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What is the difference between a 'commonwealth' and a 'state'?

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March 12, 2010 2:57PM

Commonwealth vs. State

Before you even begin to discuss the concepts and differences between these designations, you have to first determine where you are located. So, where are you talking about? Commonwealths and States, in domestic law, are pretty much treated the same. So much so that one could say there is no practical difference. As a basic rule, in the United States of America, commonwealths and states are treated the same under the U. S. Constitution.

Like the other comments following, it depends on what kind of commonwealth you're talking about; some consider Puerto Rico a commonwealth (which has some benefits of federal assistance, but restricted voting rights, etc). However, if you're asking about Virginia, Kentucky, Massachusetts, or Pennsylvania (the four "states" in the US that call themselves a commonwealth), in a commonwealth landowners do not possess mineral or oil rights to their land. They don't actually own their land but own its use. However this does not significantly differentiate their structure or self-government in any way from other states in the Union. Other FAQ Framers have offered these opinions:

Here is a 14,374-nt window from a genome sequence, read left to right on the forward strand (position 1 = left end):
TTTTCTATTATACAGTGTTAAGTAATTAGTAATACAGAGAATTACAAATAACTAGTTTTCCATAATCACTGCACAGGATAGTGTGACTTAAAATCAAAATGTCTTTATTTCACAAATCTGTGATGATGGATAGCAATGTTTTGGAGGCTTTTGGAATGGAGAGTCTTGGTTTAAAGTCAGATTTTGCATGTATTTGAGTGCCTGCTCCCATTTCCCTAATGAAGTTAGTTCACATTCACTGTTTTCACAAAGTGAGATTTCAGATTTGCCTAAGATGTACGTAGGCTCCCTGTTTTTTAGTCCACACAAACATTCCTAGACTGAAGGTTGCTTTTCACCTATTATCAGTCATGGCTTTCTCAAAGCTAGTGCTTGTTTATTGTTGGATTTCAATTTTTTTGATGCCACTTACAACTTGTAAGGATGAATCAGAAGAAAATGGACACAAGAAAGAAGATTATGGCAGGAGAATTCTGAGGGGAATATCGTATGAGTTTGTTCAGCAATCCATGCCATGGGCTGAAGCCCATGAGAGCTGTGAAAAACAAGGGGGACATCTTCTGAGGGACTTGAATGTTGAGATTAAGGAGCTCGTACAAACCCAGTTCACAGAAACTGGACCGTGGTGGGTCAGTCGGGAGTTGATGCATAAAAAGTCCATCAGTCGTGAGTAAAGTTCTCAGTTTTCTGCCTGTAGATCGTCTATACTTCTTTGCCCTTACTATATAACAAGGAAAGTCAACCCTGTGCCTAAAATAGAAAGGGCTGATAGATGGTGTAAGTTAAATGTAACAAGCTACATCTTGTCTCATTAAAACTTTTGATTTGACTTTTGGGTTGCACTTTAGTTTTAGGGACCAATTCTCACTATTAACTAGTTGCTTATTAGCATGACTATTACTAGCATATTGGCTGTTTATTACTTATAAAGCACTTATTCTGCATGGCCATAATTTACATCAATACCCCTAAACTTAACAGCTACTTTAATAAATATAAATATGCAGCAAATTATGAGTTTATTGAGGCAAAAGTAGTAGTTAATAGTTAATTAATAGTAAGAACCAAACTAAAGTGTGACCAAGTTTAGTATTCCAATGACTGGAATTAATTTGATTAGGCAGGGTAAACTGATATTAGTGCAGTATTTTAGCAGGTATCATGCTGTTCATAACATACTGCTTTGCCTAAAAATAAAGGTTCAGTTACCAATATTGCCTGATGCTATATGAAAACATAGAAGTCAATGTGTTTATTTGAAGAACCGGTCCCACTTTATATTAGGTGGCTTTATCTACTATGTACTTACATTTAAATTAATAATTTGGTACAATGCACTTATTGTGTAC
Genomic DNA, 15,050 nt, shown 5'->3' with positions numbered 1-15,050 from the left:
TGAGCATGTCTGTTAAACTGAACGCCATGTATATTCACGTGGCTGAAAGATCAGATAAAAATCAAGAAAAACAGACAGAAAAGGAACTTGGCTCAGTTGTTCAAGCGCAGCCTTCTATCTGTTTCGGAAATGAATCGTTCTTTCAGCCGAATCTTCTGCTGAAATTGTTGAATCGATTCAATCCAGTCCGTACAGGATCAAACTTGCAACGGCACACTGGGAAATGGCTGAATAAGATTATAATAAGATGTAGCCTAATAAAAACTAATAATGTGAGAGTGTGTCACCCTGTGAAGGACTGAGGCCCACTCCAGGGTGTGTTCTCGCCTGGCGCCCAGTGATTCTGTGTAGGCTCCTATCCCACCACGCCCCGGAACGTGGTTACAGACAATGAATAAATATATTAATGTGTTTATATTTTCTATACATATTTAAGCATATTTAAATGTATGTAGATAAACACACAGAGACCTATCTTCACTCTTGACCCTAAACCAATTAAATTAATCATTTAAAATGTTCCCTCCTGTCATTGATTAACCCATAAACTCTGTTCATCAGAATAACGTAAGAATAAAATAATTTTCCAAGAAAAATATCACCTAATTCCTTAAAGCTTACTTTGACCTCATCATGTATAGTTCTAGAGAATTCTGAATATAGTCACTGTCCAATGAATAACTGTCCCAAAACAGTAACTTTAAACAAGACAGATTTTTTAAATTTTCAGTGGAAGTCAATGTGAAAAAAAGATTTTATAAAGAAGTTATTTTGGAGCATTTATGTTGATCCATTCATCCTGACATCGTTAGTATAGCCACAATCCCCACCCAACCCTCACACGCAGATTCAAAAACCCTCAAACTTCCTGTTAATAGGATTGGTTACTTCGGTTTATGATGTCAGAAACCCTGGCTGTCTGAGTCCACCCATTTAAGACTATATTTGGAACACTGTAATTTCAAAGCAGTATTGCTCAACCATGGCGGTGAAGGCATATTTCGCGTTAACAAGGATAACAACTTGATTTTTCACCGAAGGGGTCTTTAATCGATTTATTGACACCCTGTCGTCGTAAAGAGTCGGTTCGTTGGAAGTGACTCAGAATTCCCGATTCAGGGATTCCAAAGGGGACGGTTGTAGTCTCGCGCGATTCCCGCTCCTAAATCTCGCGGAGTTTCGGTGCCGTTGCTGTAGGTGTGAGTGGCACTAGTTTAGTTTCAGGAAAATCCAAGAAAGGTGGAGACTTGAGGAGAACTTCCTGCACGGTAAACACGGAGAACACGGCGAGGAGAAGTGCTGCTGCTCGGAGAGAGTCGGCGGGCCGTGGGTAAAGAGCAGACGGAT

• A state is a sovereign entity. According to my dictionary a commonwealth is a state with self government, in other words a democracy or republic.
  • When I was very young growing up in the Commonwealth of Massachusetts my dad taught me that living in a Commonwealth meant that sovereignty was with the people by definition, not by grant of the federal government. Such sovereignty of the people may de facto be true with other states, but those who call themselves states have not by definition recognized that sovereignty of the people is in their very identity as have commonwealths. For all other states, such sovereignty is only voluntarily chosen (though guaranteed by the US Constitution. Unlike states, commonwealths do not need to resort to the federal government to guarantee the peoples' sovereignty. States must resort to the federal government for such guarantees.

The above statement simply is not true. Studying the constitutions of most states you will find similar wording regarding the states identity or "sovereignty". To the federal government all states are created equal. The differences come about through actions of the states (or in VA, MA, PA and KY the commonwealth). Relative to the US there is NO difference between a state and a commonwealth although there are certainly differences in how each state is governed.